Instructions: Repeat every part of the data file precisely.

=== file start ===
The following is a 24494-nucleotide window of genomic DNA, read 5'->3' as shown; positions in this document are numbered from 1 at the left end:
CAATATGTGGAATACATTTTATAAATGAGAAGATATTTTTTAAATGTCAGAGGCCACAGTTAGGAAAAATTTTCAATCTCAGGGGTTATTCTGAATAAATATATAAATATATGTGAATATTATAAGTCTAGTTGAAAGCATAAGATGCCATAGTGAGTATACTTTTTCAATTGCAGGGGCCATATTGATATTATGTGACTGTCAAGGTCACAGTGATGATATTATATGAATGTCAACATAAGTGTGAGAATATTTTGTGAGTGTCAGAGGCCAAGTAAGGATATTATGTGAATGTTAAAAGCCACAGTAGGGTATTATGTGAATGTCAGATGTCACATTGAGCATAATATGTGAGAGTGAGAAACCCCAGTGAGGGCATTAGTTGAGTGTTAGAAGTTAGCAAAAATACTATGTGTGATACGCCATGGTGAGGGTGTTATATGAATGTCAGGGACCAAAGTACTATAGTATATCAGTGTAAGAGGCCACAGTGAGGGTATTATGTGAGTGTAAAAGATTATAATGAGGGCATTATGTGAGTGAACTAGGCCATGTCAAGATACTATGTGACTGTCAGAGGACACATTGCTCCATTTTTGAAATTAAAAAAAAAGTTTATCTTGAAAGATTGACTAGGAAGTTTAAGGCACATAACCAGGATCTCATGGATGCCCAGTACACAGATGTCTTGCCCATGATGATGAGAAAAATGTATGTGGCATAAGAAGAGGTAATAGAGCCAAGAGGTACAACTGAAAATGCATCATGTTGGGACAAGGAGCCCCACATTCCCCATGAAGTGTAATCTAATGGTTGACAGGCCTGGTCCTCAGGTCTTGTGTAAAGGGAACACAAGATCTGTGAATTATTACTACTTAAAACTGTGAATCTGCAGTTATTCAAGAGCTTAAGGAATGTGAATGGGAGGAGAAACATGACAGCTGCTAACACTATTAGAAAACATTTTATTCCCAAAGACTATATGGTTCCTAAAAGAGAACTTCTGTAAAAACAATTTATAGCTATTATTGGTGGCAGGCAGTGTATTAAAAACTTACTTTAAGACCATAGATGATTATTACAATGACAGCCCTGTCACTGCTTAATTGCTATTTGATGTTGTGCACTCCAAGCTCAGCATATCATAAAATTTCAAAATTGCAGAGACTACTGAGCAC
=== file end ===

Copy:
The following is a 24494-nucleotide window of genomic DNA, read 5'->3' as shown; positions in this document are numbered from 1 at the left end:
CAATATGTGGAATACATTTTATAAATGAGAAGATATTTTTTAAATGTCAGAGGCCACAGTTAGGAAAAATTTTCAATCTCAGGGGTTATTCTGAATAAATATATAAATATATGTGAATATTATAAGTCTAGTTGAAAGCATAAGATGCCATAGTGAGTATACTTTTTCAATTGCAGGGGCCATATTGATATTATGTGACTGTCAAGGTCACAGTGATGATATTATATGAATGTCAACATAAGTGTGAGAATATTTTGTGAGTGTCAGAGGCCAAGTAAGGATATTATGTGAATGTTAAAAGCCACAGTAGGGTATTATGTGAATGTCAGATGTCACATTGAGCATAATATGTGAGAGTGAGAAACCCCAGTGAGGGCATTAGTTGAGTGTTAGAAGTTAGCAAAAATACTATGTGTGATACGCCATGGTGAGGGTGTTATATGAATGTCAGGGACCAAAGTACTATAGTATATCAGTGTAAGAGGCCACAGTGAGGGTATTATGTGAGTGTAAAAGATTATAATGAGGGCATTATGTGAGTGAACTAGGCCATGTCAAGATACTATGTGACTGTCAGAGGACACATTGCTCCATTTTTGAAATTAAAAAAAAAGTTTATCTTGAAAGATTGACTAGGAAGTTTAAGGCACATAACCAGGATCTCATGGATGCCCAGTACACAGATGTCTTGCCCATGATGATGAGAAAAATGTATGTGGCATAAGAAGAGGTAATAGAGCCAAGAGGTACAACTGAAAATGCATCATGTTGGGACAAGGAGCCCCACATTCCCCATGAAGTGTAATCTAATGGTTGACAGGCCTGGTCCTCAGGTCTTGTGTAAAGGGAACACAAGATCTGTGAATTATTACTACTTAAAACTGTGAATCTGCAGTTATTCAAGAGCTTAAGGAATGTGAATGGGAGGAGAAACATGACAGCTGCTAACACTATTAGAAAACATTTTATTCCCAAAGACTATATGGTTCCTAAAAGAGAACTTCTGTAAAAACAATTTATAGCTATTATTGGTGGCAGGCAGTGTATTAAAAACTTACTTTAAGACCATAGATGATTATTACAATGACAGCCCTGTCACTGCTTAATTGCTATTTGATGTTGTGCACTCCAAGCTCAGCATATCATAAAATTTCAAAATTGCAGAGACTACTGAGCAC